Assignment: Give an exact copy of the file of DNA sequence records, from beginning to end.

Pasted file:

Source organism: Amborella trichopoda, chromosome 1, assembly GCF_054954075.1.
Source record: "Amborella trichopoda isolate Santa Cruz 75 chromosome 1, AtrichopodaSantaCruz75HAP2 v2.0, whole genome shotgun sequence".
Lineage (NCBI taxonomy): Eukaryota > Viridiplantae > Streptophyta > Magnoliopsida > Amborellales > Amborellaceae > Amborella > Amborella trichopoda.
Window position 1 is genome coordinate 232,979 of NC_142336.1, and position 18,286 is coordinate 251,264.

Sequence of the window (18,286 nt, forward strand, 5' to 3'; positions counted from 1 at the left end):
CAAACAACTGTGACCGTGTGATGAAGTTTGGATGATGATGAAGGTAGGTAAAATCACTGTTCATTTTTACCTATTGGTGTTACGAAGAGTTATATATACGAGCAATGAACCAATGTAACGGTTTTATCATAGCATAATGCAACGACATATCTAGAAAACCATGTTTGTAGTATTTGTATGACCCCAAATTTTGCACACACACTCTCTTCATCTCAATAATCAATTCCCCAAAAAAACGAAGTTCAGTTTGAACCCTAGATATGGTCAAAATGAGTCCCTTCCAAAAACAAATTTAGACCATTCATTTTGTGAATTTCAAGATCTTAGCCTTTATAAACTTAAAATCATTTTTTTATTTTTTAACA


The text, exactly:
Source organism: Amborella trichopoda, chromosome 1, assembly GCF_054954075.1.
Source record: "Amborella trichopoda isolate Santa Cruz 75 chromosome 1, AtrichopodaSantaCruz75HAP2 v2.0, whole genome shotgun sequence".
Lineage (NCBI taxonomy): Eukaryota > Viridiplantae > Streptophyta > Magnoliopsida > Amborellales > Amborellaceae > Amborella > Amborella trichopoda.
Window position 1 is genome coordinate 232,979 of NC_142336.1, and position 18,286 is coordinate 251,264.

Sequence of the window (18,286 nt, forward strand, 5' to 3'; positions counted from 1 at the left end):
CAAACAACTGTGACCGTGTGATGAAGTTTGGATGATGATGAAGGTAGGTAAAATCACTGTTCATTTTTACCTATTGGTGTTACGAAGAGTTATATATACGAGCAATGAACCAATGTAACGGTTTTATCATAGCATAATGCAACGACATATCTAGAAAACCATGTTTGTAGTATTTGTATGACCCCAAATTTTGCACACACACTCTCTTCATCTCAATAATCAATTCCCCAAAAAAACGAAGTTCAGTTTGAACCCTAGATATGGTCAAAATGAGTCCCTTCCAAAAACAAATTTAGACCATTCATTTTGTGAATTTCAAGATCTTAGCCTTTATAAACTTAAAATCATTTTTTTATTTTTTAACA